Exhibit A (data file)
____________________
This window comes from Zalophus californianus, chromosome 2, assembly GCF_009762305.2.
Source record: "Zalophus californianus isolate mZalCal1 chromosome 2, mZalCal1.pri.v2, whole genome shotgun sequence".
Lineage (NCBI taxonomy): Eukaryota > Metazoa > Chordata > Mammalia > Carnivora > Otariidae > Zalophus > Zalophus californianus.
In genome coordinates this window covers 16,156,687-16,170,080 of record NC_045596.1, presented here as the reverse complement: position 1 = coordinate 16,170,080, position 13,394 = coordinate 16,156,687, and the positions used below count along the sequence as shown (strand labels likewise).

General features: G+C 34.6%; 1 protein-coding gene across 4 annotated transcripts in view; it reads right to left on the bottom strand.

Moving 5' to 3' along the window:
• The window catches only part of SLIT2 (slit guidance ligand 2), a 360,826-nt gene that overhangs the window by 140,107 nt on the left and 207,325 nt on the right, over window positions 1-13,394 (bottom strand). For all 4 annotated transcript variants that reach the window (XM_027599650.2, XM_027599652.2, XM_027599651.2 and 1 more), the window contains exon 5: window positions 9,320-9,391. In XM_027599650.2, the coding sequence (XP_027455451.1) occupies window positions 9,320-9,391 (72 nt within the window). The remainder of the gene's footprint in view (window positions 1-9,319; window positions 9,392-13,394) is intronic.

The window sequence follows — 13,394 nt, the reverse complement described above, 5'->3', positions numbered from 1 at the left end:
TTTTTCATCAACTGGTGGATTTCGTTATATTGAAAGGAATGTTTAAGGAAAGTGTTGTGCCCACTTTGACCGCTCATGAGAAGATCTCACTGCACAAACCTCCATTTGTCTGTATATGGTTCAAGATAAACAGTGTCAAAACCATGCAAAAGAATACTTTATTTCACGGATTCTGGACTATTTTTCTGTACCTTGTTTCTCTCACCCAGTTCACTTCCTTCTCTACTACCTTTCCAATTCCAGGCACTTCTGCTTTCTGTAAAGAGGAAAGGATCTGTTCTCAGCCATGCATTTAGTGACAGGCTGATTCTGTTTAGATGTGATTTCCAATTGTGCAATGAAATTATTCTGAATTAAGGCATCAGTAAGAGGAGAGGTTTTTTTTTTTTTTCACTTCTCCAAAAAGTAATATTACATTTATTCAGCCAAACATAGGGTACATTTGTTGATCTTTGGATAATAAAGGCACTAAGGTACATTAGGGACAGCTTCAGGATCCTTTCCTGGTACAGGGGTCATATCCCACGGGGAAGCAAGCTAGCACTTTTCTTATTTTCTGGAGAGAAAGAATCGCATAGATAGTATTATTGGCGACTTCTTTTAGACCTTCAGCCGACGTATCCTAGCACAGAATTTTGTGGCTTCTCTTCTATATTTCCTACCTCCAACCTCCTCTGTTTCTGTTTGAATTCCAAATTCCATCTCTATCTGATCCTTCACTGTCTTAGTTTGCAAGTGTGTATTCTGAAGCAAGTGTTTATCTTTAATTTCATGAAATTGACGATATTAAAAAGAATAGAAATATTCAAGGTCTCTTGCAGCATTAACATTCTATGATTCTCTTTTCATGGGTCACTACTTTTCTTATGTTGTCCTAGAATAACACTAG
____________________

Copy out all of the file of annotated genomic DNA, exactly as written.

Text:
This window comes from Zalophus californianus, chromosome 2, assembly GCF_009762305.2.
Source record: "Zalophus californianus isolate mZalCal1 chromosome 2, mZalCal1.pri.v2, whole genome shotgun sequence".
Lineage (NCBI taxonomy): Eukaryota > Metazoa > Chordata > Mammalia > Carnivora > Otariidae > Zalophus > Zalophus californianus.
In genome coordinates this window covers 16,156,687-16,170,080 of record NC_045596.1, presented here as the reverse complement: position 1 = coordinate 16,170,080, position 13,394 = coordinate 16,156,687, and the positions used below count along the sequence as shown (strand labels likewise).

General features: G+C 34.6%; 1 protein-coding gene across 4 annotated transcripts in view; it reads right to left on the bottom strand.

Moving 5' to 3' along the window:
• The window catches only part of SLIT2 (slit guidance ligand 2), a 360,826-nt gene that overhangs the window by 140,107 nt on the left and 207,325 nt on the right, over window positions 1-13,394 (bottom strand). For all 4 annotated transcript variants that reach the window (XM_027599650.2, XM_027599652.2, XM_027599651.2 and 1 more), the window contains exon 5: window positions 9,320-9,391. In XM_027599650.2, the coding sequence (XP_027455451.1) occupies window positions 9,320-9,391 (72 nt within the window). The remainder of the gene's footprint in view (window positions 1-9,319; window positions 9,392-13,394) is intronic.

The window sequence follows — 13,394 nt, the reverse complement described above, 5'->3', positions numbered from 1 at the left end:
TTTTTCATCAACTGGTGGATTTCGTTATATTGAAAGGAATGTTTAAGGAAAGTGTTGTGCCCACTTTGACCGCTCATGAGAAGATCTCACTGCACAAACCTCCATTTGTCTGTATATGGTTCAAGATAAACAGTGTCAAAACCATGCAAAAGAATACTTTATTTCACGGATTCTGGACTATTTTTCTGTACCTTGTTTCTCTCACCCAGTTCACTTCCTTCTCTACTACCTTTCCAATTCCAGGCACTTCTGCTTTCTGTAAAGAGGAAAGGATCTGTTCTCAGCCATGCATTTAGTGACAGGCTGATTCTGTTTAGATGTGATTTCCAATTGTGCAATGAAATTATTCTGAATTAAGGCATCAGTAAGAGGAGAGGTTTTTTTTTTTTTTCACTTCTCCAAAAAGTAATATTACATTTATTCAGCCAAACATAGGGTACATTTGTTGATCTTTGGATAATAAAGGCACTAAGGTACATTAGGGACAGCTTCAGGATCCTTTCCTGGTACAGGGGTCATATCCCACGGGGAAGCAAGCTAGCACTTTTCTTATTTTCTGGAGAGAAAGAATCGCATAGATAGTATTATTGGCGACTTCTTTTAGACCTTCAGCCGACGTATCCTAGCACAGAATTTTGTGGCTTCTCTTCTATATTTCCTACCTCCAACCTCCTCTGTTTCTGTTTGAATTCCAAATTCCATCTCTATCTGATCCTTCACTGTCTTAGTTTGCAAGTGTGTATTCTGAAGCAAGTGTTTATCTTTAATTTCATGAAATTGACGATATTAAAAAGAATAGAAATATTCAAGGTCTCTTGCAGCATTAACATTCTATGATTCTCTTTTCATGGGTCACTACTTTTCTTATGTTGTCCTAGAATAACACTAG